Affiliations: [a] Department of Orthopedic Physical Therapy, Faculty of Physical Therapy, Beni Suef University, Beni Suef, Egypt
| [b] Department of Physical Therapy for Musculoskeletal Disorders and its Surgery, Faculty of Physical Therapy, Cairo University, Giza, Egypt
| [c] Physical Therapy Department of Basic Science, Faculty of Physical Therapy, Cairo University, Giza, Egypt
| [d] Vice Dean for Education and Students affairs, Faculty of Physical Therapy, Deraya University, New Minya, Egypt
| [e] Department of Physical Therapy for Surgery, Faculty of Physical Therapy, October 6 University, Giza, Egypt
| [f] Department of Rehabilitation, College of Health and Rehabilitation Sciences, Princess Nourah Bint Abdulrahman University, Riyadh, Saudi Arabia
Corresponding author: Noha Fekry Mahmoud, Neighborhood 2, District 5October 6 City, Cairo 1133, Egypt.
E-mail: [email protected].
Abstract: BACKGROUND:Anterior cruciate ligament (ACL) injuries are considered to be among the most disabling knee injuries. The proprioception function affected due to ACL injuries results in functional instability as neuromuscular control is altered in consequence. PURPOSE:To compare proprioceptive training outcomes following ACL reconstruction with and without stump removal. METHODS:Thirty male patients received a three months rehabilitation program, including an integral proprioceptive training component, after having autogenous hamstring tendon ACL reconstruction. Fifteen patients had done stump shaving technique (group A), and fifteen patients with stump preservation (group B). Mean age was (32.87±7.51 years) for group A and (31.53±6.46 years) for group B. Clinical evaluation included functional performance measured by Lysholm scale, dynamic balance measured by Biodex balance system test (overall stability index), and sense of position measured by active and passive repositioning tests (absolute angular error) on Biodex system 3 isokinetic dynamometer. RESULTS:No significant differences were detected for active and passive repositioning tests and overall stability index of affected and non-affected legs between groups. Moreover, Lyshlom scores between both groups revealed no significant difference. Pairwise comparisons of affected and non-affected legs within either groups were also non- significant (p < 0.05). CONCLUSION:Proprioceptive training after arthroscopic ACL reconstruction showed similar effects on function, dynamic balance, and sense of position in patients operated by stump shaving or preservation techniques.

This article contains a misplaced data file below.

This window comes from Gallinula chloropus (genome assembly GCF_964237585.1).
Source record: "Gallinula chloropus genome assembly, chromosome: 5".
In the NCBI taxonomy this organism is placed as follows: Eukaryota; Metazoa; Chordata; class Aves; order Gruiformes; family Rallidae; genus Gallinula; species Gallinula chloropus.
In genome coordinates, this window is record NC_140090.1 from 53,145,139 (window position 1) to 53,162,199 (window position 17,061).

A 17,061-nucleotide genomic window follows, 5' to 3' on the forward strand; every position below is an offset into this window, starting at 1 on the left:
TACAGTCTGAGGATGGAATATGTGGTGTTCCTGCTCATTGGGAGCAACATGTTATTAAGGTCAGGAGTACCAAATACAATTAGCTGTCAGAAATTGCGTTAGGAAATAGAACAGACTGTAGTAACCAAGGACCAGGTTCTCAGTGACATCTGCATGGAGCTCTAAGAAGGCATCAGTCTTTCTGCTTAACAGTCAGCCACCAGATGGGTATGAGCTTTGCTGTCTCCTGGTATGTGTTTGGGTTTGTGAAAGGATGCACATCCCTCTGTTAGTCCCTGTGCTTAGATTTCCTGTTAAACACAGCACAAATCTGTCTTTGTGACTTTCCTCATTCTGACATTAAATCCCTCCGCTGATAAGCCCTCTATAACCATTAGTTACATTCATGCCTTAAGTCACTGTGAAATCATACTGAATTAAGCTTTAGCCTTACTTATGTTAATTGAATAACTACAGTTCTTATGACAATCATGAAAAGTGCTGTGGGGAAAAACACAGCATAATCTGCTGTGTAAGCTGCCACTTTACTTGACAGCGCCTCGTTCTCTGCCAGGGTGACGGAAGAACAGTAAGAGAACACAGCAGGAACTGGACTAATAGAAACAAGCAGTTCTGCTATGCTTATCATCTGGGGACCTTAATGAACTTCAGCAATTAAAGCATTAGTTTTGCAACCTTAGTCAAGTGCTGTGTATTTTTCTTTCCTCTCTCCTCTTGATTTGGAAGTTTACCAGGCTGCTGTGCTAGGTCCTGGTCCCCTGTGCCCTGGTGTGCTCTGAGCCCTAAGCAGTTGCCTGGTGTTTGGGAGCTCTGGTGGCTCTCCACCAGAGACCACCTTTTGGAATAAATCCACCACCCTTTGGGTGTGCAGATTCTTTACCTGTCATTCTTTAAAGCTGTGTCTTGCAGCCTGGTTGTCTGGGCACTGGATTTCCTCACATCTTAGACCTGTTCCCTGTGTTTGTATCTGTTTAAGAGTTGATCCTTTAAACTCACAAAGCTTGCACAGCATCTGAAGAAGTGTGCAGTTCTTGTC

Keywords: ACL reconstruction, proprioceptive training, balance, residual stump, joint position sense